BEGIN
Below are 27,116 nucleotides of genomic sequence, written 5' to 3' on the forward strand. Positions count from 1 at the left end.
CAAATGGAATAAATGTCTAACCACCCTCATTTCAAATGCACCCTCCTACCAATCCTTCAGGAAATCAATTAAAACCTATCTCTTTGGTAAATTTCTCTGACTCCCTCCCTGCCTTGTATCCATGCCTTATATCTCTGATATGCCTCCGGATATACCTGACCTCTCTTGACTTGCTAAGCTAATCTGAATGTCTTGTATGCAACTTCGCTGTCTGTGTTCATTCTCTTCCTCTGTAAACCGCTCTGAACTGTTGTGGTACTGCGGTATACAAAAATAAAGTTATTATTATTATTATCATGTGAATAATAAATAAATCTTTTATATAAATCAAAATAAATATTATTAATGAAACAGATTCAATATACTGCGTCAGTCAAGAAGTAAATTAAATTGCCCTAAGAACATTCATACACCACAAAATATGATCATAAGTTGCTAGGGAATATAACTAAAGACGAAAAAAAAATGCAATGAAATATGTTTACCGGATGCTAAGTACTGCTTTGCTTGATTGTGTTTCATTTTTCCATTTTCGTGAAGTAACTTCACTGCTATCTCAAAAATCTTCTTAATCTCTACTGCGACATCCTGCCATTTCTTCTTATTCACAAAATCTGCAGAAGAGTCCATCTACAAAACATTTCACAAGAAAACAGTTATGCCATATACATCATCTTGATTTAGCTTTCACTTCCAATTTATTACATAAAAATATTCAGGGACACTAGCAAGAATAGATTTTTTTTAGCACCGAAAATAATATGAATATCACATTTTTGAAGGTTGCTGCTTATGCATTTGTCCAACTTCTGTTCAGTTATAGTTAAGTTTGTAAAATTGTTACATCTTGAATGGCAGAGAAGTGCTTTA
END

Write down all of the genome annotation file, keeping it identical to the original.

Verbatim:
Below are 27,116 nucleotides of genomic sequence, written 5' to 3' on the forward strand. Positions count from 1 at the left end.
CAAATGGAATAAATGTCTAACCACCCTCATTTCAAATGCACCCTCCTACCAATCCTTCAGGAAATCAATTAAAACCTATCTCTTTGGTAAATTTCTCTGACTCCCTCCCTGCCTTGTATCCATGCCTTATATCTCTGATATGCCTCCGGATATACCTGACCTCTCTTGACTTGCTAAGCTAATCTGAATGTCTTGTATGCAACTTCGCTGTCTGTGTTCATTCTCTTCCTCTGTAAACCGCTCTGAACTGTTGTGGTACTGCGGTATACAAAAATAAAGTTATTATTATTATTATCATGTGAATAATAAATAAATCTTTTATATAAATCAAAATAAATATTATTAATGAAACAGATTCAATATACTGCGTCAGTCAAGAAGTAAATTAAATTGCCCTAAGAACATTCATACACCACAAAATATGATCATAAGTTGCTAGGGAATATAACTAAAGACGAAAAAAAAATGCAATGAAATATGTTTACCGGATGCTAAGTACTGCTTTGCTTGATTGTGTTTCATTTTTCCATTTTCGTGAAGTAACTTCACTGCTATCTCAAAAATCTTCTTAATCTCTACTGCGACATCCTGCCATTTCTTCTTATTCACAAAATCTGCAGAAGAGTCCATCTACAAAACATTTCACAAGAAAACAGTTATGCCATATACATCATCTTGATTTAGCTTTCACTTCCAATTTATTACATAAAAATATTCAGGGACACTAGCAAGAATAGATTTTTTTTAGCACCGAAAATAATATGAATATCACATTTTTGAAGGTTGCTGCTTATGCATTTGTCCAACTTCTGTTCAGTTATAGTTAAGTTTGTAAAATTGTTACATCTTGAATGGCAGAGAAGTGCTTTA